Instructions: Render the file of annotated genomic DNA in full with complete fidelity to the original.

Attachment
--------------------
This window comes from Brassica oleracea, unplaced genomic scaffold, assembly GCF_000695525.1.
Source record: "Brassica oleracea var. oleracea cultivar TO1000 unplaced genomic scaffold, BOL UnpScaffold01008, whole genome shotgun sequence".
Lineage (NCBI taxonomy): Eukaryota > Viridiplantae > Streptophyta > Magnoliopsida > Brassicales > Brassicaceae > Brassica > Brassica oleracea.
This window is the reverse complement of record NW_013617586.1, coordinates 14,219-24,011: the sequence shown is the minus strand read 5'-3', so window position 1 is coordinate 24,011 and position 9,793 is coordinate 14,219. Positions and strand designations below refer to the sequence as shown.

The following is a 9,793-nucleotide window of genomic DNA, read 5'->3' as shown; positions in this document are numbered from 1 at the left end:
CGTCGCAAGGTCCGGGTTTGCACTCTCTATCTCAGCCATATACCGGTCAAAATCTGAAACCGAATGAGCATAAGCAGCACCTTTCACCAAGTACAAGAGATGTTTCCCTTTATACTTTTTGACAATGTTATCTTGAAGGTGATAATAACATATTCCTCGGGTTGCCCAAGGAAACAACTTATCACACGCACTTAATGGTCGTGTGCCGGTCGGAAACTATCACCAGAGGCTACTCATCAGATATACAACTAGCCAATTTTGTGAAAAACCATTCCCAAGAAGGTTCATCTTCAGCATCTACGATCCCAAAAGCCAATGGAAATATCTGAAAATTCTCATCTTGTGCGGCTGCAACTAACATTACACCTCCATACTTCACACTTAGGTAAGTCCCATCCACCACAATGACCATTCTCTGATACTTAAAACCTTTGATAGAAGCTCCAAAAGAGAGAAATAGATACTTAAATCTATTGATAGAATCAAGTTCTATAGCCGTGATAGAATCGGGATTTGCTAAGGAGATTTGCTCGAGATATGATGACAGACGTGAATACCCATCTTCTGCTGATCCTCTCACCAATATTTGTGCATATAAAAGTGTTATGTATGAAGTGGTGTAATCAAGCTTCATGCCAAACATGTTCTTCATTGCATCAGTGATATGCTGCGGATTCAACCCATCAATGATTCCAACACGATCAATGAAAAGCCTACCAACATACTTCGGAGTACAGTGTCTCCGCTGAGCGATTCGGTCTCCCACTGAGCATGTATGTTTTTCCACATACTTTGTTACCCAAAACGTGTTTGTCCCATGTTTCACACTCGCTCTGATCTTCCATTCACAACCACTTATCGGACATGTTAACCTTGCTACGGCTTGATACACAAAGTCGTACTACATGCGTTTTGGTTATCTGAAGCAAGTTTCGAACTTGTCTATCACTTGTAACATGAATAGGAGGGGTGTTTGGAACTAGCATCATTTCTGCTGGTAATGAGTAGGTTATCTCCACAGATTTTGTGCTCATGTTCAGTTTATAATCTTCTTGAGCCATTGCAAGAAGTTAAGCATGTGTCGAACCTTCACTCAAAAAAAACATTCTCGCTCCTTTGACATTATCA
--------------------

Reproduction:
This window comes from Brassica oleracea, unplaced genomic scaffold, assembly GCF_000695525.1.
Source record: "Brassica oleracea var. oleracea cultivar TO1000 unplaced genomic scaffold, BOL UnpScaffold01008, whole genome shotgun sequence".
Lineage (NCBI taxonomy): Eukaryota > Viridiplantae > Streptophyta > Magnoliopsida > Brassicales > Brassicaceae > Brassica > Brassica oleracea.
This window is the reverse complement of record NW_013617586.1, coordinates 14,219-24,011: the sequence shown is the minus strand read 5'-3', so window position 1 is coordinate 24,011 and position 9,793 is coordinate 14,219. Positions and strand designations below refer to the sequence as shown.

The following is a 9,793-nucleotide window of genomic DNA, read 5'->3' as shown; positions in this document are numbered from 1 at the left end:
CGTCGCAAGGTCCGGGTTTGCACTCTCTATCTCAGCCATATACCGGTCAAAATCTGAAACCGAATGAGCATAAGCAGCACCTTTCACCAAGTACAAGAGATGTTTCCCTTTATACTTTTTGACAATGTTATCTTGAAGGTGATAATAACATATTCCTCGGGTTGCCCAAGGAAACAACTTATCACACGCACTTAATGGTCGTGTGCCGGTCGGAAACTATCACCAGAGGCTACTCATCAGATATACAACTAGCCAATTTTGTGAAAAACCATTCCCAAGAAGGTTCATCTTCAGCATCTACGATCCCAAAAGCCAATGGAAATATCTGAAAATTCTCATCTTGTGCGGCTGCAACTAACATTACACCTCCATACTTCACACTTAGGTAAGTCCCATCCACCACAATGACCATTCTCTGATACTTAAAACCTTTGATAGAAGCTCCAAAAGAGAGAAATAGATACTTAAATCTATTGATAGAATCAAGTTCTATAGCCGTGATAGAATCGGGATTTGCTAAGGAGATTTGCTCGAGATATGATGACAGACGTGAATACCCATCTTCTGCTGATCCTCTCACCAATATTTGTGCATATAAAAGTGTTATGTATGAAGTGGTGTAATCAAGCTTCATGCCAAACATGTTCTTCATTGCATCAGTGATATGCTGCGGATTCAACCCATCAATGATTCCAACACGATCAATGAAAAGCCTACCAACATACTTCGGAGTACAGTGTCTCCGCTGAGCGATTCGGTCTCCCACTGAGCATGTATGTTTTTCCACATACTTTGTTACCCAAAACGTGTTTGTCCCATGTTTCACACTCGCTCTGATCTTCCATTCACAACCACTTATCGGACATGTTAACCTTGCTACGGCTTGATACACAAAGTCGTACTACATGCGTTTTGGTTATCTGAAGCAAGTTTCGAACTTGTCTATCACTTGTAACATGAATAGGAGGGGTGTTTGGAACTAGCATCATTTCTGCTGGTAATGAGTAGGTTATCTCCACAGATTTTGTGCTCATGTTCAGTTTATAATCTTCTTGAGCCATTGCAAGAAGTTAAGCATGTGTCGAACCTTCACTCAAAAAAAACATTCTCGCTCCTTTGACATTATCA